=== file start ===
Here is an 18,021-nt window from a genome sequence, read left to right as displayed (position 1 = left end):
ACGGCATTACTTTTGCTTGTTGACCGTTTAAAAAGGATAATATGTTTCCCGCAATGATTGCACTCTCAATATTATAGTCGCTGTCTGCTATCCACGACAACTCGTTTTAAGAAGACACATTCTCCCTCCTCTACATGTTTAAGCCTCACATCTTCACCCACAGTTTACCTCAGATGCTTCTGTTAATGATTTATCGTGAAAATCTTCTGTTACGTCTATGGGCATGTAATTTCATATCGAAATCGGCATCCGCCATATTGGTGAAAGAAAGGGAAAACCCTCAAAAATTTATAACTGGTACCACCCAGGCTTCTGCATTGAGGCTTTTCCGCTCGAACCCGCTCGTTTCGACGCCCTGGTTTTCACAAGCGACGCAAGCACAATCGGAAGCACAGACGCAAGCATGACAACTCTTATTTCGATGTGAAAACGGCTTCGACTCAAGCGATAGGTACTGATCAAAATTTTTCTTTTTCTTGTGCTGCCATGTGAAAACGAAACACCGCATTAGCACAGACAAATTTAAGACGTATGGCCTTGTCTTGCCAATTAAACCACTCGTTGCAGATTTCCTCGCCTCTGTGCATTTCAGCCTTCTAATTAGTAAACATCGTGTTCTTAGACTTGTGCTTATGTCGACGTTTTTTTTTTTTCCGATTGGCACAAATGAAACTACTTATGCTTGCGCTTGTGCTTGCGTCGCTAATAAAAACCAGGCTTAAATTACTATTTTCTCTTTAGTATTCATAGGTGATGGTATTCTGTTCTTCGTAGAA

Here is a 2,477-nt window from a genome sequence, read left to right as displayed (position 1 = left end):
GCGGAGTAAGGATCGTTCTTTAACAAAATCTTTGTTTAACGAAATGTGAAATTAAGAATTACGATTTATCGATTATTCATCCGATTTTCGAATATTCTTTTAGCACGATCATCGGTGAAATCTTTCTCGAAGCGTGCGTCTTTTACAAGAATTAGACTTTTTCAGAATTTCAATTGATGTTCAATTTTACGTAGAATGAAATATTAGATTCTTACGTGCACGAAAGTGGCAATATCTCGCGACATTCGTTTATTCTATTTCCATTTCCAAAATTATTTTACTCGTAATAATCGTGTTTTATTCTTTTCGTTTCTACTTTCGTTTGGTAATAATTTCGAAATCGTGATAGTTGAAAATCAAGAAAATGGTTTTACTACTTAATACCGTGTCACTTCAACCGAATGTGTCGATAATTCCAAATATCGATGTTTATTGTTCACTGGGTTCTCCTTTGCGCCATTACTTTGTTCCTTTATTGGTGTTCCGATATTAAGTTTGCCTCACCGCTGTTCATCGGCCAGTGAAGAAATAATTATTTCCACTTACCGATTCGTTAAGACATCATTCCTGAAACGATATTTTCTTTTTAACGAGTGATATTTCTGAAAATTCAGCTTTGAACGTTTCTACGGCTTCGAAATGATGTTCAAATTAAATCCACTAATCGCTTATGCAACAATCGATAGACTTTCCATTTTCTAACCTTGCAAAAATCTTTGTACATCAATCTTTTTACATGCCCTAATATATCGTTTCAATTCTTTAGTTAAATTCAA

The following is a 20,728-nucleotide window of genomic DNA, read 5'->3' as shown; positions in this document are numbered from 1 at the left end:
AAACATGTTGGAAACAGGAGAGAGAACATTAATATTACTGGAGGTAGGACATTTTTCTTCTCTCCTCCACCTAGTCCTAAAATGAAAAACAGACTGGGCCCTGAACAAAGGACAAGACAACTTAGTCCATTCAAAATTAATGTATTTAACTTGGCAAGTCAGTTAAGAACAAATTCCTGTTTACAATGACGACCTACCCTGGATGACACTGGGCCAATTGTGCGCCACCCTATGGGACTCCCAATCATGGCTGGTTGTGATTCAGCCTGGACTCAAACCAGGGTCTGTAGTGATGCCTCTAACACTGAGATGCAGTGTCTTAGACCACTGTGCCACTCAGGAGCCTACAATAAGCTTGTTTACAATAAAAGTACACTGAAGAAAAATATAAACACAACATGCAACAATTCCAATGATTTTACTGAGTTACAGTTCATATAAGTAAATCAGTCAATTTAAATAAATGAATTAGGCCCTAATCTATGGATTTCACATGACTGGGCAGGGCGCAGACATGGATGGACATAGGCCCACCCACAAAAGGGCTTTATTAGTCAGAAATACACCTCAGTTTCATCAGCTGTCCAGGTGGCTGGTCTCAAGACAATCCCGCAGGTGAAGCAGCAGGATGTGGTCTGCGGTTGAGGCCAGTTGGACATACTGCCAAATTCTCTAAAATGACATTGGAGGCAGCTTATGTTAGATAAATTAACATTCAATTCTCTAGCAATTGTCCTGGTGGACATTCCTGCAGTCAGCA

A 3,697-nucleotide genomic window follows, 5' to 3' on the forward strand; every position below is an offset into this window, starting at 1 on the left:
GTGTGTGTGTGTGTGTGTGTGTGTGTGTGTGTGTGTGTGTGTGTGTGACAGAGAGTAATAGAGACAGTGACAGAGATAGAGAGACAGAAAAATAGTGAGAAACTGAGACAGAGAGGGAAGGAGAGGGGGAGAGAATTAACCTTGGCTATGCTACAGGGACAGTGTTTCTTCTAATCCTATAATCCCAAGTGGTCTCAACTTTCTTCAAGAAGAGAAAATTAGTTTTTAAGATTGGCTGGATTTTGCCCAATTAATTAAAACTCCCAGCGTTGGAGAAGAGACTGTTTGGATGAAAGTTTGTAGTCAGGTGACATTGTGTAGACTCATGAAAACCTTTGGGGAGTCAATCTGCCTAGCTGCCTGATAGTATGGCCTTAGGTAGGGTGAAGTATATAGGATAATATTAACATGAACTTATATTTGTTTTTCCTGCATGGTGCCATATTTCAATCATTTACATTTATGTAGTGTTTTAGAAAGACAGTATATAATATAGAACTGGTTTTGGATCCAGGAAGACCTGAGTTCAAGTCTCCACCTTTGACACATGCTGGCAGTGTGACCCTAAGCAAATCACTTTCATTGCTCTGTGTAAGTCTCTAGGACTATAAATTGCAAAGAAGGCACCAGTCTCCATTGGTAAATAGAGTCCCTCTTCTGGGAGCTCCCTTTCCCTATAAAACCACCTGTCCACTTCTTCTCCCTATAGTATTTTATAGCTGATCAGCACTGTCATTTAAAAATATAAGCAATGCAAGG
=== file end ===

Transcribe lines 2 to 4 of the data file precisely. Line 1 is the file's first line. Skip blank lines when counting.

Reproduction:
ACGGCATTACTTTTGCTTGTTGACCGTTTAAAAAGGATAATATGTTTCCCGCAATGATTGCACTCTCAATATTATAGTCGCTGTCTGCTATCCACGACAACTCGTTTTAAGAAGACACATTCTCCCTCCTCTACATGTTTAAGCCTCACATCTTCACCCACAGTTTACCTCAGATGCTTCTGTTAATGATTTATCGTGAAAATCTTCTGTTACGTCTATGGGCATGTAATTTCATATCGAAATCGGCATCCGCCATATTGGTGAAAGAAAGGGAAAACCCTCAAAAATTTATAACTGGTACCACCCAGGCTTCTGCATTGAGGCTTTTCCGCTCGAACCCGCTCGTTTCGACGCCCTGGTTTTCACAAGCGACGCAAGCACAATCGGAAGCACAGACGCAAGCATGACAACTCTTATTTCGATGTGAAAACGGCTTCGACTCAAGCGATAGGTACTGATCAAAATTTTTCTTTTTCTTGTGCTGCCATGTGAAAACGAAACACCGCATTAGCACAGACAAATTTAAGACGTATGGCCTTGTCTTGCCAATTAAACCACTCGTTGCAGATTTCCTCGCCTCTGTGCATTTCAGCCTTCTAATTAGTAAACATCGTGTTCTTAGACTTGTGCTTATGTCGACGTTTTTTTTTTTTCCGATTGGCACAAATGAAACTACTTATGCTTGCGCTTGTGCTTGCGTCGCTAATAAAAACCAGGCTTAAATTACTATTTTCTCTTTAGTATTCATAGGTGATGGTATTCTGTTCTTCGTAGAA

Here is a 2,477-nt window from a genome sequence, read left to right as displayed (position 1 = left end):
GCGGAGTAAGGATCGTTCTTTAACAAAATCTTTGTTTAACGAAATGTGAAATTAAGAATTACGATTTATCGATTATTCATCCGATTTTCGAATATTCTTTTAGCACGATCATCGGTGAAATCTTTCTCGAAGCGTGCGTCTTTTACAAGAATTAGACTTTTTCAGAATTTCAATTGATGTTCAATTTTACGTAGAATGAAATATTAGATTCTTACGTGCACGAAAGTGGCAATATCTCGCGACATTCGTTTATTCTATTTCCATTTCCAAAATTATTTTACTCGTAATAATCGTGTTTTATTCTTTTCGTTTCTACTTTCGTTTGGTAATAATTTCGAAATCGTGATAGTTGAAAATCAAGAAAATGGTTTTACTACTTAATACCGTGTCACTTCAACCGAATGTGTCGATAATTCCAAATATCGATGTTTATTGTTCACTGGGTTCTCCTTTGCGCCATTACTTTGTTCCTTTATTGGTGTTCCGATATTAAGTTTGCCTCACCGCTGTTCATCGGCCAGTGAAGAAATAATTATTTCCACTTACCGATTCGTTAAGACATCATTCCTGAAACGATATTTTCTTTTTAACGAGTGATATTTCTGAAAATTCAGCTTTGAACGTTTCTACGGCTTCGAAATGATGTTCAAATTAAATCCACTAATCGCTTATGCAACAATCGATAGACTTTCCATTTTCTAACCTTGCAAAAATCTTTGTACATCAATCTTTTTACATGCCCTAATATATCGTTTCAATTCTTTAGTTAAATTCAA